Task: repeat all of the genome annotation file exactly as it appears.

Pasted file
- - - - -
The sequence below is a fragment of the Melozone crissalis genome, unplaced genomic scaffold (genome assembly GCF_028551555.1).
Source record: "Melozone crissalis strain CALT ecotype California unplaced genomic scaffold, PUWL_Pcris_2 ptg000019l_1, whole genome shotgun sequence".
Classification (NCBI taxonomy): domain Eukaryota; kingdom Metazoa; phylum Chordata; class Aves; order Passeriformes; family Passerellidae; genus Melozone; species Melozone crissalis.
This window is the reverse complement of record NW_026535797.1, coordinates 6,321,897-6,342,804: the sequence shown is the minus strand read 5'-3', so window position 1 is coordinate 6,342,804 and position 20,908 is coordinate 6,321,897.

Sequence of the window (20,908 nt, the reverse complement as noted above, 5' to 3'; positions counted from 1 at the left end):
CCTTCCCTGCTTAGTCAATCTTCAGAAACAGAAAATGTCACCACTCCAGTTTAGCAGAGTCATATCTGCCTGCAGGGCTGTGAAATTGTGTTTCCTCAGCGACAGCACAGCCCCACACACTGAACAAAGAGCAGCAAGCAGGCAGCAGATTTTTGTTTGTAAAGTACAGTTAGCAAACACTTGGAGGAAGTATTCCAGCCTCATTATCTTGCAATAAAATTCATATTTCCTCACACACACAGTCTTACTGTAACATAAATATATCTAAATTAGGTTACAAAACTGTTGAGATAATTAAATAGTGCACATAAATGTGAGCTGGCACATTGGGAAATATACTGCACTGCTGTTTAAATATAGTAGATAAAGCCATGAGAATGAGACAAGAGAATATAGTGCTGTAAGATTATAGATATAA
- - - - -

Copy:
The sequence below is a fragment of the Melozone crissalis genome, unplaced genomic scaffold (genome assembly GCF_028551555.1).
Source record: "Melozone crissalis strain CALT ecotype California unplaced genomic scaffold, PUWL_Pcris_2 ptg000019l_1, whole genome shotgun sequence".
Classification (NCBI taxonomy): domain Eukaryota; kingdom Metazoa; phylum Chordata; class Aves; order Passeriformes; family Passerellidae; genus Melozone; species Melozone crissalis.
This window is the reverse complement of record NW_026535797.1, coordinates 6,321,897-6,342,804: the sequence shown is the minus strand read 5'-3', so window position 1 is coordinate 6,342,804 and position 20,908 is coordinate 6,321,897.

Sequence of the window (20,908 nt, the reverse complement as noted above, 5' to 3'; positions counted from 1 at the left end):
CCTTCCCTGCTTAGTCAATCTTCAGAAACAGAAAATGTCACCACTCCAGTTTAGCAGAGTCATATCTGCCTGCAGGGCTGTGAAATTGTGTTTCCTCAGCGACAGCACAGCCCCACACACTGAACAAAGAGCAGCAAGCAGGCAGCAGATTTTTGTTTGTAAAGTACAGTTAGCAAACACTTGGAGGAAGTATTCCAGCCTCATTATCTTGCAATAAAATTCATATTTCCTCACACACACAGTCTTACTGTAACATAAATATATCTAAATTAGGTTACAAAACTGTTGAGATAATTAAATAGTGCACATAAATGTGAGCTGGCACATTGGGAAATATACTGCACTGCTGTTTAAATATAGTAGATAAAGCCATGAGAATGAGACAAGAGAATATAGTGCTGTAAGATTATAGATATAA